Geologists solve mystery of Tibetan mountains

Geologists solve mystery of Tibetan mountains

In the most comprehensive study of its kind, University of Kansas geologists have unraveled one of the geologic mysteries of Tibet. The research, recently published online in Nature Geoscience, shows that it is the northward movement of India, thrusting under Tibet's surface like a shovel pushing through a winter's snow, that is causing the largest and thickest mountains on Earth to stretch in the east-west direction.

The paper is the work of Mike Taylor, associate professor of geology, and two of his former students, Richard Styron and Kurt Sundell. The lead author, Styron, now heads Earth Analysis, a consulting firm in Seattle.

"Understanding how north-trending rift valleys formed within the Tibetan plateau is something that has puzzled geoscientists for over three decades," Taylor said. "I've sought the answer myself since I was a first-year graduate student 14 years ago. It's been an extremely satisfying experience to be part of the group of KU geologists who have brought it all together."

At 1,000 kilometers in width and 1,500 kilometers in east-west length, the Tibetan plateau is the largest continental mountain belt on Earth. The plateau is bordered to the south by the Himalayas, which include the Earth's tallest mountains. Geoscientists have puzzled over the mechanism that created the two and how they began to stretch and move today, but many factors have hampered research, including the region's remote location. To reach their research sites, KU geoscientists traveled to Lhasa, the capital of Tibet, then made a two-week drive by jeep farther into country's interior.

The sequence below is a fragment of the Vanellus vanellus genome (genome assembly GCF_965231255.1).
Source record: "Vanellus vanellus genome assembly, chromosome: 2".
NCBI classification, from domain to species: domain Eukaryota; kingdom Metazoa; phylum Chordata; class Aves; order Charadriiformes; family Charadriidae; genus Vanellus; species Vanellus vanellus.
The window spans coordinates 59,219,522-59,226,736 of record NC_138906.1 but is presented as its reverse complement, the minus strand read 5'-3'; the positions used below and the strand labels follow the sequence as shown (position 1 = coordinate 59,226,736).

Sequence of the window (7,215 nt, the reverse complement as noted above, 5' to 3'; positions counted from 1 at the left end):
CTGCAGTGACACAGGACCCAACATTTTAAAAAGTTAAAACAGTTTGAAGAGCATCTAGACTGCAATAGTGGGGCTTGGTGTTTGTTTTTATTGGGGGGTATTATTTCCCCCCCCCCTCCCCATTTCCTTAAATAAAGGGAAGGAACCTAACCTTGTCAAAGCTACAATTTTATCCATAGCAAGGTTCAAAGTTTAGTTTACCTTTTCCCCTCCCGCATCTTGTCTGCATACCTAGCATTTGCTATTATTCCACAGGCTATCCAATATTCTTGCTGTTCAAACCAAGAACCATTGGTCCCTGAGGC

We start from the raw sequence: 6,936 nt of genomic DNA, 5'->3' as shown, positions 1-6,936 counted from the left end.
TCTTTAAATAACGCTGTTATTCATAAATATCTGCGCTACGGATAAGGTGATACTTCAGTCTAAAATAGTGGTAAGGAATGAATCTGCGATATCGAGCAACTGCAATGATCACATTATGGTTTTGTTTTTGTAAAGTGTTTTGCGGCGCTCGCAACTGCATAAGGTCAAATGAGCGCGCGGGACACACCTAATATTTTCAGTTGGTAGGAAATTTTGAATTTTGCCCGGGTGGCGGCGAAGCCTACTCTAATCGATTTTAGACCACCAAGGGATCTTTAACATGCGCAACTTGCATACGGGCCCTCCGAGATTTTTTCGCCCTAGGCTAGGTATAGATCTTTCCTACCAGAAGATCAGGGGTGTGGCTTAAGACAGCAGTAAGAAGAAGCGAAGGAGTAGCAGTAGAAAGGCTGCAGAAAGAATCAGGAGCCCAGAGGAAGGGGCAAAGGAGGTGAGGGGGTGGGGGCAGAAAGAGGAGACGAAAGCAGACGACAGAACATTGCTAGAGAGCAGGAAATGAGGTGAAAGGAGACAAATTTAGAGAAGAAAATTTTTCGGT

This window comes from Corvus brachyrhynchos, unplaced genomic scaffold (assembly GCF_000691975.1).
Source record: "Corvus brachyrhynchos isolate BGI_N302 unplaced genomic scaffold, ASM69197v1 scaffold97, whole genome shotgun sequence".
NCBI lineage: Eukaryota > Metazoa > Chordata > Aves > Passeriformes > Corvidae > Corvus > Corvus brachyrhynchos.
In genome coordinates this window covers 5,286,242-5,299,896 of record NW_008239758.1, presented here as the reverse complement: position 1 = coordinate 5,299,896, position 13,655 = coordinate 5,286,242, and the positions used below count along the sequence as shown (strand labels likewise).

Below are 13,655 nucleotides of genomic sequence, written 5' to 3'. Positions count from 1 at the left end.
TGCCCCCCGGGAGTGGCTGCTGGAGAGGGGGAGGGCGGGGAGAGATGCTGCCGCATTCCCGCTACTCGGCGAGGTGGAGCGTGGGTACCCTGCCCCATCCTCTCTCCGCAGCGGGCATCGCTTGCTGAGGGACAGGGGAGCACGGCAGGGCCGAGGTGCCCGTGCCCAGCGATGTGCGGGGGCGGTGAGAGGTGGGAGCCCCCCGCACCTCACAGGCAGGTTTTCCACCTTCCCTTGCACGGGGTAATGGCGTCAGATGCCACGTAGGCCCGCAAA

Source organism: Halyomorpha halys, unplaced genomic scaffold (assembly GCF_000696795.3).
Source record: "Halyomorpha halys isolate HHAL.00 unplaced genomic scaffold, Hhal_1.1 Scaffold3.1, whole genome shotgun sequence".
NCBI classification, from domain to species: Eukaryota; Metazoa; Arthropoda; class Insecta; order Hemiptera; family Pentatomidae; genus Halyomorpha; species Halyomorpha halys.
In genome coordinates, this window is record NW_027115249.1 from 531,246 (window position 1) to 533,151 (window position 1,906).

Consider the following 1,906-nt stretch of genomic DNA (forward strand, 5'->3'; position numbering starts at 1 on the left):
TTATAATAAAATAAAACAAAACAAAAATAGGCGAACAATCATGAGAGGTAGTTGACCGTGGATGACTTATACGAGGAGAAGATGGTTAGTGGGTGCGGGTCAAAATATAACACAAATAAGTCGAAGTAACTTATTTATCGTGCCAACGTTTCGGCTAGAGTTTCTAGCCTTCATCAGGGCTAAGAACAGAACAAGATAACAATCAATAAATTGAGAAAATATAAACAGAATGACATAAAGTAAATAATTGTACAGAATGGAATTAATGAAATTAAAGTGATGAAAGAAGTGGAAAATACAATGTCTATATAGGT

The team studied the mechanism that formed and continues to mold the mountains by collecting and analyzing rock samples. Sometimes hiking nearly 14 miles across a single mountain range and back, they collected more than 60 samples from a long rift valley that cuts the Tibetan plateau and forms large mountains with extensive granite exposures.

Granite is an igneous rock that forms when magma cools and solidifies at relatively deep depths. By analyzing a common mineral found in granite called zircon, the team determined when the rock cooled, which allowed them to date when the formation of the mountains exhumed the zircon from the Earth's hot interior and brought it to cooler regions near the planet's surface.

Geologists solve mystery of Tibetan mountains

The geoscientists found that the zircon samples began to cool about 15 million years ago, which is when Tibet began "stretching" in the east-west direction. By running thousands of computer models on their data, they discovered that the modern rift valley first formed in the south and then propagated northward, much like a zipper ripping open. The rate at which this massive zipper tore Tibet apart was 15 millimeters per year and continues today, a rate that is strikingly similar to the rate at which India is being shoved under the Himalayas. By comparing their work to previous geophysical studies of Tibet's deep interior, the authors concluded that the acceleration of the rifting could be attributed to the insertion of India underneath the Tibetan plateau.

"The current elevation and the pattern of the rift valleys and mountains can be explained as Tibet's response to the insertion of India," Taylor said. "The whole process of mountain building is essentially driven by India's northward motion."